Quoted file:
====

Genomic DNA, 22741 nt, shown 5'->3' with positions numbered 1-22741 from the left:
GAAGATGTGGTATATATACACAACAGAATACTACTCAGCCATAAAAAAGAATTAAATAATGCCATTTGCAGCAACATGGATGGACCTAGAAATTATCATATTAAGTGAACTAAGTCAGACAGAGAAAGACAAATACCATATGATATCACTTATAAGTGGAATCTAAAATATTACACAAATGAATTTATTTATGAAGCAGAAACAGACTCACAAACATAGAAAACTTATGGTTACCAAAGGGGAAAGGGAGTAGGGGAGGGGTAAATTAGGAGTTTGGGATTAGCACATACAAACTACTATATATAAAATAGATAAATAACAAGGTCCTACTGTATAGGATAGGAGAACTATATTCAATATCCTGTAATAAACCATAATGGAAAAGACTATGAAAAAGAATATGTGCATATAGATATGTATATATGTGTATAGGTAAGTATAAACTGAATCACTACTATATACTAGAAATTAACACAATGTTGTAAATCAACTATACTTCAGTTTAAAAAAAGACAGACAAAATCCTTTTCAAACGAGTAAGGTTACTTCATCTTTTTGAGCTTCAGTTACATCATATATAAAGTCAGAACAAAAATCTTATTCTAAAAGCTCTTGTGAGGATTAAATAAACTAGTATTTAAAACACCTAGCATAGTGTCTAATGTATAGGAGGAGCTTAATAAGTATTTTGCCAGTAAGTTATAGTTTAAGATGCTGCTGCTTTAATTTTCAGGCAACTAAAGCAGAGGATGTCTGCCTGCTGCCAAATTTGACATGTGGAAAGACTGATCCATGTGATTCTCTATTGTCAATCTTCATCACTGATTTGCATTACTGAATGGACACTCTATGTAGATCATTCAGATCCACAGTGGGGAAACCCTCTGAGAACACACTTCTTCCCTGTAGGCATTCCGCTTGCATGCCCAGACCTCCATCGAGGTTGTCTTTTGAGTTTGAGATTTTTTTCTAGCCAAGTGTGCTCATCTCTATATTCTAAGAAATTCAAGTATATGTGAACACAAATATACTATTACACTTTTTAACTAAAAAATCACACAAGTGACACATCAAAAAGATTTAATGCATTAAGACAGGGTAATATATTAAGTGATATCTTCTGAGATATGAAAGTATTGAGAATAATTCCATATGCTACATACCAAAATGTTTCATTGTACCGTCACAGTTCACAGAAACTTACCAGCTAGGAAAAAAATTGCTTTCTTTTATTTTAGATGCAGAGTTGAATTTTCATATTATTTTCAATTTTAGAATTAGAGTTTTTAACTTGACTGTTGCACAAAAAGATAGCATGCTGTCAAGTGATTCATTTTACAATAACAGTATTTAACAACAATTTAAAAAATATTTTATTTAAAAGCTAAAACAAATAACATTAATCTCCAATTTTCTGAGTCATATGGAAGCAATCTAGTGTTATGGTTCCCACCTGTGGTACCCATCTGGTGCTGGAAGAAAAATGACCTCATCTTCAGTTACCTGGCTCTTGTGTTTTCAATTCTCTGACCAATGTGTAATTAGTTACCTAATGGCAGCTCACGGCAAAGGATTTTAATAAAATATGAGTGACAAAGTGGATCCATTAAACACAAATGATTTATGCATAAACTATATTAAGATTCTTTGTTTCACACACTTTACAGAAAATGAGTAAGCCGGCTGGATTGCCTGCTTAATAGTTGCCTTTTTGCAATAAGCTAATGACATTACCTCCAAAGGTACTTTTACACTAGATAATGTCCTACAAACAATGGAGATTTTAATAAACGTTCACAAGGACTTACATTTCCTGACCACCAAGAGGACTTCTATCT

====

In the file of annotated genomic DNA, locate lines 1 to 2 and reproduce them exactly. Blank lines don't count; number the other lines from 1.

Genomic DNA, 22741 nt, shown 5'->3' with positions numbered 1-22741 from the left:
GAAGATGTGGTATATATACACAACAGAATACTACTCAGCCATAAAAAAGAATTAAATAATGCCATTTGCAGCAACATGGATGGACCTAGAAATTATCATATTAAGTGAACTAAGTCAGACAGAGAAAGACAAATACCATATGATATCACTTATAAGTGGAATCTAAAATATTACACAAATGAATTTATTTATGAAGCAGAAACAGACTCACAAACATAGAAAACTTATGGTTACCAAAGGGGAAAGGGAGTAGGGGAGGGGTAAATTAGGAGTTTGGGATTAGCACATACAAACTACTATATATAAAATAGATAAATAACAAGGTCCTACTGTATAGGATAGGAGAACTATATTCAATATCCTGTAATAAACCATAATGGAAAAGACTATGAAAAAGAATATGTGCATATAGATATGTATATATGTGTATAGGTAAGTATAAACTGAATCACTACTATATACTAGAAATTAACACAATGTTGTAAATCAACTATACTTCAGTTTAAAAAAAGACAGACAAAATCCTTTTCAAACGAGTAAGGTTACTTCATCTTTTTGAGCTTCAGTTACATCATATATAAAGTCAGAACAAAAATCTTATTCTAAAAGCTCTTGTGAGGATTAAATAAACTAGTATTTAAAACACCTAGCATAGTGTCTAATGTATAGGAGGAGCTTAATAAGTATTTTGCCAGTAAGTTATAGTTTAAGATGCTGCTGCTTTAATTTTCAGGCAACTAAAGCAGAGGATGTCTGCCTGCTGCCAAATTTGACATGTGGAAAGACTGATCCATGTGATTCTCTATTGTCAATCTTCATCACTGATTTGCATTACTGAATGGACACTCTATGTAGATCATTCAGATCCACAGTGGGGAAACCCTCTGAGAACACACTTCTTCCCTGTAGGCATTCCGCTTGCATGCCCAGACCTCCATCGAGGTTGTCTTTTGAGTTTGAGATTTTTTTCTAGCCAAGTGTGCTCATCTCTATATTCTAAGAAATTCAAGTATATGTGAACACAAATATACTATTACACTTTTTAACTAAAAAATCACACAAGTGACACATCAAAAAGATTTAATGCATTAAGACAGGGTAATATATTAAGTGATATCTTCTGAGATATGAAAGTATTGAGAATAATTCCATATGCTACATACCAAAATGTTTCATTGTACCGTCACAGTTCACAGAAACTTACCAGCTAGGAAAAAAATTGCTTTCTTTTATTTTAGATGCAGAGTTGAATTTTCATATTATTTTCAATTTTAGAATTAGAGTTTTTAACTTGACTGTTGCACAAAAAGATAGCATGCTGTCAAGTGATTCATTTTACAATAACAGTATTTAACAACAATTTAAAAAATATTTTATTTAAAAGCTAAAACAAATAACATTAATCTCCAATTTTCTGAGTCATATGGAAGCAATCTAGTGTTATGGTTCCCACCTGTGGTACCCATCTGGTGCTGGAAGAAAAATGACCTCATCTTCAGTTACCTGGCTCTTGTGTTTTCAATTCTCTGACCAATGTGTAATTAGTTACCTAATGGCAGCTCACGGCAAAGGATTTTAATAAAATATGAGTGACAAAGTGGATCCATTAAACACAAATGATTTATGCATAAACTATATTAAGATTCTTTGTTTCACACACTTTACAGAAAATGAGTAAGCCGGCTGGATTGCCTGCTTAATAGTTGCCTTTTTGCAATAAGCTAATGACATTACCTCCAAAGGTACTTTTACACTAGATAATGTCCTACAAACAATGGAGATTTTAATAAACGTTCACAAGGACTTACATTTCCTGACCACCAAGAGGACTTCTATCT